Pershing had wanted his troops to exploit the success of St. Mihiel by pressing on towards Metz. Foch however has insisted that they be redeployed further to the west to take part in the Meuse-Argonne offensive, scheduled to start later in the month. Pershing is angry, feeling that an opportunity is being squandered and that his men will not have enough time to prepare adequately for the new offensive. Foch insists because fears that a further advance towards Metz would see the American advancing on a divergent axis from the rest of the Allies. The Meuse-Argonne offensive is to be one of several converging assaults, intended to break the Germans on the Western Front.

image source:

(WW1HA — Fightin’ Friday: Mon Plaisir Farm)

14/8/1918 Hindenburg and Ludendorff block peace talks

The disaster at Amiens has forced the Germans to take stock. Yesterday Ludendorff and Hindenburg, the army’s chief of staff, met with senior German politicians; Hindenburg remained confident but Ludendorff was pessimistic. Today the generals brief the Kaiser, in the company of Chancellor Hertling and Hintze, the foreign minister. Ludendorff now recovers his poise somewhat, admitting a reverse on the battlefield but blaming it on agitations by socialists and malcontents in Germany. The generals insist that German forces are still well-placed to fight a successful defensive war on the Western Front, hoping that the Allies will just give up and let Germany keep Belgium, Alsace-Lorraine and some territory captured from France. The Kaiser and Hintze suggest some kind of peace overture, but Hindenburg and Ludendorff reject this as an admission of weakness. The German army will have to first win an impressive military victory so that Germany can enter peace talks from a position of strength.

The Kaiser is notionally Germany’s supreme warlord but for now he defers to the generals. Despite the recent defeats, there will be no serious attempt to seek an end to the war.

image source:

Paul von Hindenburg and Erich Ludendorff (in 1916) (Wikipedia: the Hindenburg Programme)

23/3/1918 The Kaiser and Hindenburg visit the scene of victory #1918Live

As Germany’s spring offensive continues to hit the British, Hindenburg and the Kaiser visit the rear area of the battle zone. Nominally these two men are the leaders of Germany’s war effort, the Kaiser the supreme warlord and Hindenburg the army’s chief of staff, but both have been shut out of the offensive’s planning by Ludendorff, Germany’s Quartermaster-General. Nevertheless both are happy to bask in the success of the offensive’s gains, which promise to end the war on German terms. The Kaiser even finds time to address a column of British prisoners: “Well gentlemen, you have fought very bravely, but… Gott mit uns!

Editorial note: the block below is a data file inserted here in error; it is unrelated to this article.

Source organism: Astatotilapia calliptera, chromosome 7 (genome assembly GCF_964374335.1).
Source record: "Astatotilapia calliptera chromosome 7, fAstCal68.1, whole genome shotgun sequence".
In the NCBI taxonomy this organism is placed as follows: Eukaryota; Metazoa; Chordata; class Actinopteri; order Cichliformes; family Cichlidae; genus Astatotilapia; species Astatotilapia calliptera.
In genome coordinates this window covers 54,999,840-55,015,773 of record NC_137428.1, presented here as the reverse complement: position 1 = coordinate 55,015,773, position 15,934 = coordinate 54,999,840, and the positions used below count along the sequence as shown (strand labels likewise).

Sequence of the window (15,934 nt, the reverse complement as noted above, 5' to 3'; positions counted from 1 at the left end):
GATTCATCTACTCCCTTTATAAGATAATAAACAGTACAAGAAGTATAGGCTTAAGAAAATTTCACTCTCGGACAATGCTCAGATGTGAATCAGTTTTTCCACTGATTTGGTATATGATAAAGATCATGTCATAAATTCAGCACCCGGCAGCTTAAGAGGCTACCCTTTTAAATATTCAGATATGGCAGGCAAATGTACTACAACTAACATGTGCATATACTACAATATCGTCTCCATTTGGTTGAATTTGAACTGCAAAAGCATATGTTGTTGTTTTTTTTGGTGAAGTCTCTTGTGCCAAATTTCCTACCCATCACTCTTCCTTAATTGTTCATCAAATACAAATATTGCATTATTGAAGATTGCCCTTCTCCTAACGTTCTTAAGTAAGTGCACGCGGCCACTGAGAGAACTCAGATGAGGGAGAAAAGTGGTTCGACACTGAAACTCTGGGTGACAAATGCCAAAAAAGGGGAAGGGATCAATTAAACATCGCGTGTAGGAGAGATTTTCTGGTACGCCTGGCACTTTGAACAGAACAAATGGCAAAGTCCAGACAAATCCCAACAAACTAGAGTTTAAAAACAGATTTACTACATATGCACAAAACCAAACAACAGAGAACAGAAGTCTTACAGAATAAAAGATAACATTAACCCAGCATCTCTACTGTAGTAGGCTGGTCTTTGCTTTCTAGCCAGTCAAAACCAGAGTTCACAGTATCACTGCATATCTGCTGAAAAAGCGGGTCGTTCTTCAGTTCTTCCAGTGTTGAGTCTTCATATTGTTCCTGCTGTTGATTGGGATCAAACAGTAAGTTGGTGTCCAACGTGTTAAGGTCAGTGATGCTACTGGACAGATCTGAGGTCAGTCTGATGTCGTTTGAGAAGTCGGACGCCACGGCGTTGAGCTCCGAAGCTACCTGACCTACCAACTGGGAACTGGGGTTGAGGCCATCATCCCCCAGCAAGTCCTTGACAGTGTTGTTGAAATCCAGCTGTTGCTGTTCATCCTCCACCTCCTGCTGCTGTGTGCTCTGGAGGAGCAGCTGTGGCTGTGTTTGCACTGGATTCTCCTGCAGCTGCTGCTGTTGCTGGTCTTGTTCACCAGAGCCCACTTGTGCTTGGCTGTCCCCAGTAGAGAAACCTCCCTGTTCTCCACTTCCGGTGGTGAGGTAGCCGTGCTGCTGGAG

Success has emboldened Ludendorff, who now sets Hutier, leading the attack in the southernmost sector, the task of pressing on to the south-west to separate the British and French armies. But he also orders his other commanders to advance to the west and north-west, dispersing German strength on divergent assaults.

The Allies meanwhile are shaken. But although the British have been thrown back all along the battle line, they have not yet suffered a total collapse. Meanwhile Pétain, the French commander, has promised to send 14 divisions to their aid. Help is on its way, if only the British can hold on.

image source:

Kaiser Wilhelm II and Paul von Hindenburg (Wikipedia Commons)

26/12/1917 Brest-Litovsk: Trotsky spins out the peace talks #1917Live

The Germans and Russians are conducting peace-talks at Brest-Litovsk. The Germans are eager to conclude a settlement as quickly as possible so that they can redeploy their Eastern Front armies to the West. The Russian delegates are in less of a hurry. Because of the imbalance between the two powers, they know that any final peace terms will be harsh and are seeking to put off the day of reckoning. They also hope that if they play for time then revolution will spread across Europe, bringing the war to an end and ushering in an era of socialist peace.

While the German delegation is comprised of career diplomats and military officials, the Russians are a much more motley crew. Led by Bolsheviks catapulted to prominence by their seizure of power, the delegation also includes representatives of a cross-section of Russian society: soldiers, sailors, women, and industrial workers. The Bolsheviks had initially forgotten to include a peasant in their party, but on their way to the talks they picked one up from the streets of Petrograd. The rustic manners of this Roman Stashkov have charmed his German counterparts, who are particularly amused when he is asked at a formal dinner whether he wants red or white wine and replies “which is stronger?”.

Trotsky has taken over as head of the Russian delegation, his rhetorical flights of fancy ideally suited to the task of preventing the talks reaching any definite conclusion. Kühlmann, the German foreign minister, seems only too happy to oblige. The two men spend their time discussing Marxist philosophy and abstract points of principle, much to the chagrin of Ludendorff and Hindenburg, who want the talks concluded as quickly as possible.

Trotsky cannot however keep the talks in the lofty realm of abstraction indefinitely. When discussion turns to the post-war borders between Russia and Germany, he is on much shakier ground. The Bolsheviks have called for a peace without annexations or indemnities, but the Germans are determined to hang onto their gains in the east. Talks now break down on this point. But again, to the German high command this looks like another of Trotsky’s delaying tactics.

image sources:

Bolshevik leaders being greeted by German officers, as depicted in the Illustrated London News (The Illustrated First World War: Russian Armistice signed)

Trotsky greeted by German officers (Wikipedia: Treaty of Brest-Litovsk)

Note: Roman Stashkov’s bizarre adventure is worth reading about in detail. The first edition of Orlando Figes’ A People’s Tragedy covers it on pages 540 to 541. If you do not have that to hand, a useful summary is included here. Stashkov was originally brought along to the negotiations that led to an armistice on the Eastern Front and may have been sent home by the time the full negotiations on a peace treaty were taking place.